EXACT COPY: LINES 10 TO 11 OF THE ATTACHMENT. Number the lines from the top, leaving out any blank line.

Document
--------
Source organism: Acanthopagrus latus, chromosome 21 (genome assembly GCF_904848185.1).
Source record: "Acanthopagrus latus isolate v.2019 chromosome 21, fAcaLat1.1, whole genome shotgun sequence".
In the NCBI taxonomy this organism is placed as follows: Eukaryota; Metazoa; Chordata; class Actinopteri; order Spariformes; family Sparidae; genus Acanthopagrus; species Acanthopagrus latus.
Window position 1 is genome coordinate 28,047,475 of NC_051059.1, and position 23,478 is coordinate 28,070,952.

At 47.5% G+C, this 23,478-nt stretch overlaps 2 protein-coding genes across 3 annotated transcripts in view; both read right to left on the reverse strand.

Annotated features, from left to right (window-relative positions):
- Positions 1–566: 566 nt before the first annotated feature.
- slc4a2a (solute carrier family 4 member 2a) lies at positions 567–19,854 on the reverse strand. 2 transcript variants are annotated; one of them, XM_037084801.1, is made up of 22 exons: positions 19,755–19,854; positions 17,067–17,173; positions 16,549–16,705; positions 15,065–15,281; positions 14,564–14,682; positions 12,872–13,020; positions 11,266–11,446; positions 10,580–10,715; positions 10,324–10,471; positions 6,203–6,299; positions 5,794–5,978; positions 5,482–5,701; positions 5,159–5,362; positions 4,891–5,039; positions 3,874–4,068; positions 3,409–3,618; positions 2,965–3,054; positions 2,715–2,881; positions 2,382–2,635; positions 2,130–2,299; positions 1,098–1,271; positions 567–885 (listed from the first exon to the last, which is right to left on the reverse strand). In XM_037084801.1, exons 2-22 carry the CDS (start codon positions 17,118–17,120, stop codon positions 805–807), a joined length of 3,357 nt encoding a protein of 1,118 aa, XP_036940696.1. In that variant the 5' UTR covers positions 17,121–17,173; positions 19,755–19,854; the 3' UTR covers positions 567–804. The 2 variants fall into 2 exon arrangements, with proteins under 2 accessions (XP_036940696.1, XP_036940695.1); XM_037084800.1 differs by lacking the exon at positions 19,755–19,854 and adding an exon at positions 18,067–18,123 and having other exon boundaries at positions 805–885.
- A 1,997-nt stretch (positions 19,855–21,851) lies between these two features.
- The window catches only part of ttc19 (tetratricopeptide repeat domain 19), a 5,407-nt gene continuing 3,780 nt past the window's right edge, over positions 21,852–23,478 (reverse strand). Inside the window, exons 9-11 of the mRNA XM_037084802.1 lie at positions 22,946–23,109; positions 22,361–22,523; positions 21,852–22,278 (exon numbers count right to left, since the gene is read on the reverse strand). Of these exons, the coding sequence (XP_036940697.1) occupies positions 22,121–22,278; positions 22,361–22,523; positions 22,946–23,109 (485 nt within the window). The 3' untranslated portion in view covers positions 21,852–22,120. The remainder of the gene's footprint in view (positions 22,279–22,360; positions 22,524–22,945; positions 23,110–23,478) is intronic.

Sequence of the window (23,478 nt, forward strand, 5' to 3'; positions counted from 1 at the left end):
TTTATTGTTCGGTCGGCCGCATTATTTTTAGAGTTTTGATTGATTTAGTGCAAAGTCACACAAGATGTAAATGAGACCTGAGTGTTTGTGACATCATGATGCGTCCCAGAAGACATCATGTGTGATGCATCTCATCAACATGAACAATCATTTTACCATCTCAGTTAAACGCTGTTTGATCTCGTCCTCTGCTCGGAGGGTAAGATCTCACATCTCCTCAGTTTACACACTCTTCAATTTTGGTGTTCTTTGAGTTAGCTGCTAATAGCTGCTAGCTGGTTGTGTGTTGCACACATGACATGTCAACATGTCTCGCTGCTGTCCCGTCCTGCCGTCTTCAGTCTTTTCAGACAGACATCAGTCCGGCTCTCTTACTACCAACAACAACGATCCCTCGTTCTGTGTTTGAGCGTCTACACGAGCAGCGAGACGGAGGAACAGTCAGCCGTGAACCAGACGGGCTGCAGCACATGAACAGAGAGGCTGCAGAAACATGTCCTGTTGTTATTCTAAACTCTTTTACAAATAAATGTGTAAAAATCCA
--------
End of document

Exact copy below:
- The window catches only part of ttc19 (tetratricopeptide repeat domain 19), a 5,407-nt gene continuing 3,780 nt past the window's right edge, over positions 21,852–23,478 (reverse strand). Inside the window, exons 9-11 of the mRNA XM_037084802.1 lie at positions 22,946–23,109; positions 22,361–22,523; positions 21,852–22,278 (exon numbers count right to left, since the gene is read on the reverse strand). Of these exons, the coding sequence (XP_036940697.1) occupies positions 22,121–22,278; positions 22,361–22,523; positions 22,946–23,109 (485 nt within the window). The 3' untranslated portion in view covers positions 21,852–22,120. The remainder of the gene's footprint in view (positions 22,279–22,360; positions 22,524–22,945; positions 23,110–23,478) is intronic.

Sequence of the window (23,478 nt, forward strand, 5' to 3'; positions counted from 1 at the left end):